Employee Remuneration refers to the reward or compensation given to the employees for their work performances. Remuneration provides basic attraction to an employee to perform job efficiently and effectively. Remuneration leads to employee motivation. Salaries constitute an important source of income for employees and determine their standard of living. Salaries affect the employee’s productivity and work performance. Thus the amount and method of remuneration are very important for both management and employees. There are mainly two types of Employee Remuneration 1. Time Rate Method 2. Piece Rate Method 1. Time Rate Method: Under time rate system, remuneration is directly linked with the time spent or devoted by an employee on the job. The employees are paid a fixed pre-decided amount hourly, daily, weekly or monthly irrespective of their output. It is a very simple method of remuneration. It leads to minimum wastage of resources and lesser chances of accidents. Time Rate method leads to quality output and this method is very beneficial to new employees as they can learn their work without any reduction in their salaries. This method encourages employee’s unity as employees of a particular group/cadre get equal salaries. 2. Piece Rate Method: It is a method of compensation in which remuneration is paid on the basis of units or pieces produced by an employee. In this system emphasis is more on quantity output rather than quality output. Under this system the determination of employee cost per unit is not difficult because salaries differ with output. There is less supervision required under this method and hence the per unit cost of production is low. This system improves the morale of the employees as the salaries are directly related with their work efforts. There is greater work-efficiency in this method.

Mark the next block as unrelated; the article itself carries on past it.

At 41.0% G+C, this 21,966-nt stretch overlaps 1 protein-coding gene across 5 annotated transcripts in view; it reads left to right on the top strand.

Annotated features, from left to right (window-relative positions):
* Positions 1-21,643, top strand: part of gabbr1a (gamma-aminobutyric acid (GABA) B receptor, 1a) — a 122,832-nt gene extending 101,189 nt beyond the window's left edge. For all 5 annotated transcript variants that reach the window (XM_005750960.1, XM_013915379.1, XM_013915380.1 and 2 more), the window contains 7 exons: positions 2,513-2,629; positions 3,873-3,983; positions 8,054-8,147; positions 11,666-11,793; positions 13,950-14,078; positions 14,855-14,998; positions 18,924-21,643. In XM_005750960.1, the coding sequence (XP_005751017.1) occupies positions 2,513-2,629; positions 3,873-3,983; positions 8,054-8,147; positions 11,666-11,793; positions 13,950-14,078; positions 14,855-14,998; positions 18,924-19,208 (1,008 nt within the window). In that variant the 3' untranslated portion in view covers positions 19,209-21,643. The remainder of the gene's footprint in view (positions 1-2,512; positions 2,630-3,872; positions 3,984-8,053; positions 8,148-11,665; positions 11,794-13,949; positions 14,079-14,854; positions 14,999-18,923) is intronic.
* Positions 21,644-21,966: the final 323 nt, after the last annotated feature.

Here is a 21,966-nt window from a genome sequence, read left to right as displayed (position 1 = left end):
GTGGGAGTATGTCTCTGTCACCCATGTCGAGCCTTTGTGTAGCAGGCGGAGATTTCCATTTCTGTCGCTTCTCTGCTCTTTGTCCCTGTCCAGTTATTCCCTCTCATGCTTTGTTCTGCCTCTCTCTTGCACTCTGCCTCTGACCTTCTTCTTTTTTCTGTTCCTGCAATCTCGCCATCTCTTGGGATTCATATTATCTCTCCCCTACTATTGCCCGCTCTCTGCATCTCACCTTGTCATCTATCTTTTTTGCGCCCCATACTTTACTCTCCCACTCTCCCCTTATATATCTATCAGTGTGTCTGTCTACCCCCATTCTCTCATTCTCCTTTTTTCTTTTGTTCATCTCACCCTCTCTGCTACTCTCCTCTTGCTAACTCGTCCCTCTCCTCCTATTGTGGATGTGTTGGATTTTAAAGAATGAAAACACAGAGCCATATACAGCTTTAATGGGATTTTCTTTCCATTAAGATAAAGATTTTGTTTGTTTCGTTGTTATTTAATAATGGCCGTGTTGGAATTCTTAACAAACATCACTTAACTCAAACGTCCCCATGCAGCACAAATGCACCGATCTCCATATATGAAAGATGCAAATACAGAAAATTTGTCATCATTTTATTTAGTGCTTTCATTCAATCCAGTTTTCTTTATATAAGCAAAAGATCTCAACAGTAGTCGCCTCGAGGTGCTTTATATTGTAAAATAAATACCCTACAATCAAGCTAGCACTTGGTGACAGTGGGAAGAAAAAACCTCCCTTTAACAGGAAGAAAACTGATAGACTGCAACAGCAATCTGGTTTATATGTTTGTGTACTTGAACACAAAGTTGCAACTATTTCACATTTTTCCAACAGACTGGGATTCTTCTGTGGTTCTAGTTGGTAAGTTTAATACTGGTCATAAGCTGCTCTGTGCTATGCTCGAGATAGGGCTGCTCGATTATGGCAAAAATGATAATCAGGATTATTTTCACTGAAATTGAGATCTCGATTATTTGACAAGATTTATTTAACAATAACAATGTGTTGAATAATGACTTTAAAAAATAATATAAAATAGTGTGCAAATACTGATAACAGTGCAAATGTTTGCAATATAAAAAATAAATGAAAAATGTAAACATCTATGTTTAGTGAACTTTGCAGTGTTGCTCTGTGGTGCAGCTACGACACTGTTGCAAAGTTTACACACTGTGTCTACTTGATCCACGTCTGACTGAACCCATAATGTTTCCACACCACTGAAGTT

LINE & STAFF: Formal Relationships: The relationship with which the managers in an organization deal with one another are broadly classified into LINE & STAFF Informal Relationships are those that emerge from formal relationships and are established unofficially by persons employed. Line Managers : Authority -Making decisions-Directing work, Giving orders -Accomplishing goals Staff Managers : Assisting and advising line managers.


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 STAFF RELATIONS : STAFF RELATIONS : The staff concept is an old / ancient one. Line has to perform all their functions and concentrate on management of people and activities. This gives rise to securing advice and help from specialists. - This creates staff relationships. The relationships between two managers when it is created for Taking/giving advice, information, counseling etc for achieving organizational goals is called staff relations.  Staff Managers analyze problems, collect information and develop alternative suggestions and help the line managers to make right decisions.  Staff responsibility is monitoring and reporting ---results and information to the line managers to reduce their work load.